https://doi.org/10.7554/eLife.27069.003
Figure 1—figure supplement 2
Control experiments in HEK293T cells.

(A) Faux color micrograph showing a group of HEK293T cells showing in the same dish various control and experimental conditions. Cells co-transfected with (i) GCaMP6f only; (ii) GCaMP6f + AP CFP-TM; (iii) GCaMP6f + TRPV1; (iv) GCaMP6f + TRPV1+AP CFP-TM were cultured in the same dish. The field of view contains cells with all four transfection conditions. MNPs only bound to the membrane (via biotinylated antibodies) of the AP-CFP-TM cells (conditions, ii and iv). Thus, we could obtain all the conditions, e.g. (a) TRPV1+ /MNP+; (b) TRPV1- /MNP+; (c) TRPV1+/MNP- in the same field of view. Representative cells are marked in the micrograph. Top left shows the fluorescence micrographs taken through the GFP channel. All cells expressing GCaMP6f are visible here. Top right shows TRPV1 expression via the fluorescence of DsRed markers, in the same field of view. MNP fluorescence is shown through Alexa 647 channel (bottom left). Overlay of all three channels is shown in bottom right. (B) GCaMP6f signal change recorded from the culture (snapped in B). Only a) TRPV1+/MNP+ cells show Calcium influx with AMF application (grey bar; 22.4 kA/m, 412.5 kHz). Conditions b) TRPV1- /MNP+; (c) TRPV1+/MNP- showed no change in baseline GCaMP6f fluorescence intensity. This shows that TRPV1+/MNP+ is the necessary and sufficient condition to evoke calcium influx with AMF.

https://doi.org/10.7554/eLife.27069.004
Figure 1—figure supplement 3
Calibration for in-situ temperature measurements.

Calibration of the temperature dependence of the fluorescence intensity of DyLight 550. A suspension of MNPs coated with NeutrAvidin - DyLight 550 was slowly heated to 44°C, while recording the fluorescence intensity. At each temperature point, multiple measurements were taken, which were then averaged and the s.e.m calculated.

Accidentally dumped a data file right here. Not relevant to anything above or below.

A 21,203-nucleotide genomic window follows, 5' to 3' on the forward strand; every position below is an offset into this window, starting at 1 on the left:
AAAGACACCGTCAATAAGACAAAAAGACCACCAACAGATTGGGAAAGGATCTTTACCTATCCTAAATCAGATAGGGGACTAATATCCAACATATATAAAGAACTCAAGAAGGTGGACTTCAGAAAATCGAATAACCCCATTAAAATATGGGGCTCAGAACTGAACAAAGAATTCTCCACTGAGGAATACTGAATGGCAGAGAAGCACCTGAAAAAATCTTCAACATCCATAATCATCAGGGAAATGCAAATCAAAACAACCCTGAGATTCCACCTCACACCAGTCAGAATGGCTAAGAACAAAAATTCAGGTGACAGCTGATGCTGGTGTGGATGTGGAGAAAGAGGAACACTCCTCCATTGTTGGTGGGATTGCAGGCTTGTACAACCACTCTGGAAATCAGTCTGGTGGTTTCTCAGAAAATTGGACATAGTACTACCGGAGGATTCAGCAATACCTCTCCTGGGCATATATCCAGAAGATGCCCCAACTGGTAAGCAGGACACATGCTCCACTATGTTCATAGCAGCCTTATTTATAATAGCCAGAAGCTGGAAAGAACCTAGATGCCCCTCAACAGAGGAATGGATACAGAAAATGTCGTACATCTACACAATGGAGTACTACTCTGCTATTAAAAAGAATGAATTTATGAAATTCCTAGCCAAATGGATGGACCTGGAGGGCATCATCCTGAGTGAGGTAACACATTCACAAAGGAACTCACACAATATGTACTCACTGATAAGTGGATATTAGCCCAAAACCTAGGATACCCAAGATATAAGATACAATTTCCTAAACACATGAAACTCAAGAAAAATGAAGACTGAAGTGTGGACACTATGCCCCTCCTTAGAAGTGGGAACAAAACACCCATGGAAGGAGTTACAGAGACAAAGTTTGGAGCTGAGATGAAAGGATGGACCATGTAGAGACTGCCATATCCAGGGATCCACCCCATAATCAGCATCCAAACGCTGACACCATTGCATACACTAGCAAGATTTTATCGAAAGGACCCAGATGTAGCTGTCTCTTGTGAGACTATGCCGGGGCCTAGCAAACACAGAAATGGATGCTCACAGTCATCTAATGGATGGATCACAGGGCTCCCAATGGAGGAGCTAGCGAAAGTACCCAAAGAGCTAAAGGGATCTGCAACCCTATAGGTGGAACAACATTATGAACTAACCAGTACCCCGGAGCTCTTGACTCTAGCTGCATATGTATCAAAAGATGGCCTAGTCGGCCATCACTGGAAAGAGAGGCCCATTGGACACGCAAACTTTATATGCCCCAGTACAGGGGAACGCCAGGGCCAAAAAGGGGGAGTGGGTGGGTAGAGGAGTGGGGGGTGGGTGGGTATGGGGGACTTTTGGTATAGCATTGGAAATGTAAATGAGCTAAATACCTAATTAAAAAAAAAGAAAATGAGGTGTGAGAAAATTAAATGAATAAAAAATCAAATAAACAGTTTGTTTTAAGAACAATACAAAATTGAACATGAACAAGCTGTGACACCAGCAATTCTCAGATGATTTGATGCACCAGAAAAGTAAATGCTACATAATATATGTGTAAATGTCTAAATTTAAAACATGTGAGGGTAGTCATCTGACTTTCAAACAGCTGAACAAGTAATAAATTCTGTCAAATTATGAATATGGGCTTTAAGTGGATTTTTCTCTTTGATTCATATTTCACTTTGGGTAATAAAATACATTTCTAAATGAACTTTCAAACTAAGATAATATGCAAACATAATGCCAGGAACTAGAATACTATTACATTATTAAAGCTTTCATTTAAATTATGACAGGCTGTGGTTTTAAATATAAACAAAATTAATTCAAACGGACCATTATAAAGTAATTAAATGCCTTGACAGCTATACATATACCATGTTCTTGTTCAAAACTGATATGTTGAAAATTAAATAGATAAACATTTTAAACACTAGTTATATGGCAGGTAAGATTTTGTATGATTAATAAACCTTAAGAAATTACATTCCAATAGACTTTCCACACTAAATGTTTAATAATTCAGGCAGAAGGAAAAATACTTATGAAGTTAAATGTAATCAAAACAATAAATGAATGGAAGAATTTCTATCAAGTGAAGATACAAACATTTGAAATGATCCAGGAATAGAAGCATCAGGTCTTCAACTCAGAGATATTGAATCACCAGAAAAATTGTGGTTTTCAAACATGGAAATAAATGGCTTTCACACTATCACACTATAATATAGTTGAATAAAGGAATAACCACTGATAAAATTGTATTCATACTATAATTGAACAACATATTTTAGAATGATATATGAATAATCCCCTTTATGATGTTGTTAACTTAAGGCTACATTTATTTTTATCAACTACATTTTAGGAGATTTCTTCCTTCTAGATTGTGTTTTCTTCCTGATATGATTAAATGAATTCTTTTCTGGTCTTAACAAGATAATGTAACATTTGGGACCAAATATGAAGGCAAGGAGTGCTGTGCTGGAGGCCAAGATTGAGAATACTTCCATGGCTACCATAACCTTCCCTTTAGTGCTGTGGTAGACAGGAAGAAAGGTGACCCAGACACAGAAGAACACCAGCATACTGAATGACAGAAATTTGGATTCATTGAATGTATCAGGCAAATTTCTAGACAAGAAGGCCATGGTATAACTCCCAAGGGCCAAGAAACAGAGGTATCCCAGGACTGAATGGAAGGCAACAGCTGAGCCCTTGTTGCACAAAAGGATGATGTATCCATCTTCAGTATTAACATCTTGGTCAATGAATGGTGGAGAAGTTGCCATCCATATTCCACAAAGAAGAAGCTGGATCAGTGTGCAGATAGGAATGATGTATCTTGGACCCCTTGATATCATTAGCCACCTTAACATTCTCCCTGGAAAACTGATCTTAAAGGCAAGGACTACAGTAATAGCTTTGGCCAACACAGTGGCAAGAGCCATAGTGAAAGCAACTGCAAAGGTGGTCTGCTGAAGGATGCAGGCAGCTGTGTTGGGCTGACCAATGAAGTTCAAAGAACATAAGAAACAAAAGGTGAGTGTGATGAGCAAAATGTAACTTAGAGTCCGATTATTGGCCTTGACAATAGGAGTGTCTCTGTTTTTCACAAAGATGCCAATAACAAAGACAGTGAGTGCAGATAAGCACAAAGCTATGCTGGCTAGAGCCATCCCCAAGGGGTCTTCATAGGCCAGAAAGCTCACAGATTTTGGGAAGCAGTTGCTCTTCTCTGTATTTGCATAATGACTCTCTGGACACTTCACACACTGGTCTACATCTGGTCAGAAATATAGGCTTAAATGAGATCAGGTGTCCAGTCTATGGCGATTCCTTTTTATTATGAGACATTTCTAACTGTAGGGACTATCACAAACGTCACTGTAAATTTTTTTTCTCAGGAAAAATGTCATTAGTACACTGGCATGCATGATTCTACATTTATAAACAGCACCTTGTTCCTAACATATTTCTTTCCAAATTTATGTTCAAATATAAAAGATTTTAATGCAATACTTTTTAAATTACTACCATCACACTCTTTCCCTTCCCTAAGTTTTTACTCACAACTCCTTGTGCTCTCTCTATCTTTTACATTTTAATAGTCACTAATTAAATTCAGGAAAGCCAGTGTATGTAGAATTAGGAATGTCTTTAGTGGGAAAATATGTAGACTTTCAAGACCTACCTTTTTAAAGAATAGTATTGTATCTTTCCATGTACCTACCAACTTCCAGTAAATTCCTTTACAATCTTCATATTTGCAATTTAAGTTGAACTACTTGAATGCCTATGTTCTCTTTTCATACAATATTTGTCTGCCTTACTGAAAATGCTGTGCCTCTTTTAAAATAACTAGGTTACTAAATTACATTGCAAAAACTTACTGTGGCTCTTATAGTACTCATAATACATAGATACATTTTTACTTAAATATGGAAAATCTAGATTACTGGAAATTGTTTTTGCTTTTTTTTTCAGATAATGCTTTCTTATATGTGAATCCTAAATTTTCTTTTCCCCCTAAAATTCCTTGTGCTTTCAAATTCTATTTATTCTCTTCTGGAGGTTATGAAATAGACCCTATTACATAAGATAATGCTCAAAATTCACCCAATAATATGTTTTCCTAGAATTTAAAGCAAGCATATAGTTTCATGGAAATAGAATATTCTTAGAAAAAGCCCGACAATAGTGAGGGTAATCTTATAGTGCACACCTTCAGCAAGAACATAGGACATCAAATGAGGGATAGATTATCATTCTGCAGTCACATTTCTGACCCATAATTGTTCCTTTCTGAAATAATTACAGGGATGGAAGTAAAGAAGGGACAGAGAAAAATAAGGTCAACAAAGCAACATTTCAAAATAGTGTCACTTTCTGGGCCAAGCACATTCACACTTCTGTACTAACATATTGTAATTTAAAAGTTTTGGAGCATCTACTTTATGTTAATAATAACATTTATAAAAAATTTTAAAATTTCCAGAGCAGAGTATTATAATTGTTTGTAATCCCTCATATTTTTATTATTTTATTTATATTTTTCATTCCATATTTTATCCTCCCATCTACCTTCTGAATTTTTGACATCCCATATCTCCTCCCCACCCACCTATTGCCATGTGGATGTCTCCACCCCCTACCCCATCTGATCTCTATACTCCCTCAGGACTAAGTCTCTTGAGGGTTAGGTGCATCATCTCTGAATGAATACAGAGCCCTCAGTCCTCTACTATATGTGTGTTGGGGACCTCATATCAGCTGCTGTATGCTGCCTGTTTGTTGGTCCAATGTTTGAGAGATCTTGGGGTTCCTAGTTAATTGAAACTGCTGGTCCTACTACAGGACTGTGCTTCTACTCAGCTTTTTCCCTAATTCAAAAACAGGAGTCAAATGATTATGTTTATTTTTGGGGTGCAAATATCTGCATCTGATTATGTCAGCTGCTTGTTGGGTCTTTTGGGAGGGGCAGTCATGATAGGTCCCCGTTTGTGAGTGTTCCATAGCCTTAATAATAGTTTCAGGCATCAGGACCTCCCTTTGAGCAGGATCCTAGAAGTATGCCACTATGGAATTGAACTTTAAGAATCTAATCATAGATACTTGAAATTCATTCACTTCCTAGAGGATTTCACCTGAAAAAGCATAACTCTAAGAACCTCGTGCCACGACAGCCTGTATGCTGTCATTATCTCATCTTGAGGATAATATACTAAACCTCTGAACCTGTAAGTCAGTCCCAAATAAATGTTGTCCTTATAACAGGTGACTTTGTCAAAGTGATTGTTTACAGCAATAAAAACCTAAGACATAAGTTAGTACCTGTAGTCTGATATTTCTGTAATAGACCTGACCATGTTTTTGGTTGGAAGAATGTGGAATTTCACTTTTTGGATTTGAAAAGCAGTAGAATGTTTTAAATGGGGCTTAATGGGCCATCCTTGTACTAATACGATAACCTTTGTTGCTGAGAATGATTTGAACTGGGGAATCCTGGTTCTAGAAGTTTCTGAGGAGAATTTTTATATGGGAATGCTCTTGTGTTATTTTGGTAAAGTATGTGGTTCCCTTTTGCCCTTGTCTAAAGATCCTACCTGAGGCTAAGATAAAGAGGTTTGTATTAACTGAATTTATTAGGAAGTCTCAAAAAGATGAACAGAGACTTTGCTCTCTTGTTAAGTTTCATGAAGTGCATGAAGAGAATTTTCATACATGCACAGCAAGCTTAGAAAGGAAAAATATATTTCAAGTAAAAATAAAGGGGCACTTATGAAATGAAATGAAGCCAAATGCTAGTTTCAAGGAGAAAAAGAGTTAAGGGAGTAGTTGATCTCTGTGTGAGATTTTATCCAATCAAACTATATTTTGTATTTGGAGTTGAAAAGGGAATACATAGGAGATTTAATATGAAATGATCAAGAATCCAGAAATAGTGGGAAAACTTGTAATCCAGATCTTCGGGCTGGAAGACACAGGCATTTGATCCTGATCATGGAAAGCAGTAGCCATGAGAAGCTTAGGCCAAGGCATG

https://doi.org/10.7554/eLife.27069.005
Figure 1—figure supplement 4
Imaging set-up compatible with AMF heating.

Schematic of the autofocus setup, compensating any optical aberrations and z-shift caused by eddy current heating of the objective lens. The microscope objective (OBJ) was mounted on an adapter, controlled by piezo-electric z positioning system (PZT). The piezo-electric crystal was powered (−30V – 130V) by a supply unit (PU) which was controlled by the feedback system (FB). The feedback system adjusted the piezo power in accordance with the transduced signal from the laser unit (LAS), which monitored the relative position of the glass coverslip with respect to the objective lens. Faux color micrograph showing a group of HEK293T cells showing in the same dish various control and experimental conditions. Cells co-transfected with (i) GCaMP6f only; (ii) GCaMP6f + AP CFP-TM; (iii) GCaMP6f + TRPV1; (iv) GCaMP6f + TRPV1+AP CFP-TM were cultured in the same dish. The field of view contains cells with all four transfection conditions. MNPs only bound to the membrane (via biotinylated antibodies) of the AP-CFP-TM cells (conditions, ii and iv). Thus, we could obtain all the conditions, e.g. (a) TRPV1+ /MNP+; (b) TRPV1- /MNP+; (c) TRPV1+/MNP- in the same field of view. Representative cells are marked in the micrograph. Top left shows the fluorescence micrographs taken through the GFP channel. All cells expressing GCaMP6f are visible here. Top right shows TRPV1 expression via the fluorescence of DsRed markers, in the same field of view. MNP fluorescence is shown through Alexa 647 channel (bottom left). Overlay of all three channels is shown in bottom right.

https://doi.org/10.7554/eLife.27069.006
Figure 2 with 1 supplement
Membrane-bound MNPs heat the membrane locally without bath heating, cool quickly to turn signal off, and can heat more efficiently than MNP suspensions.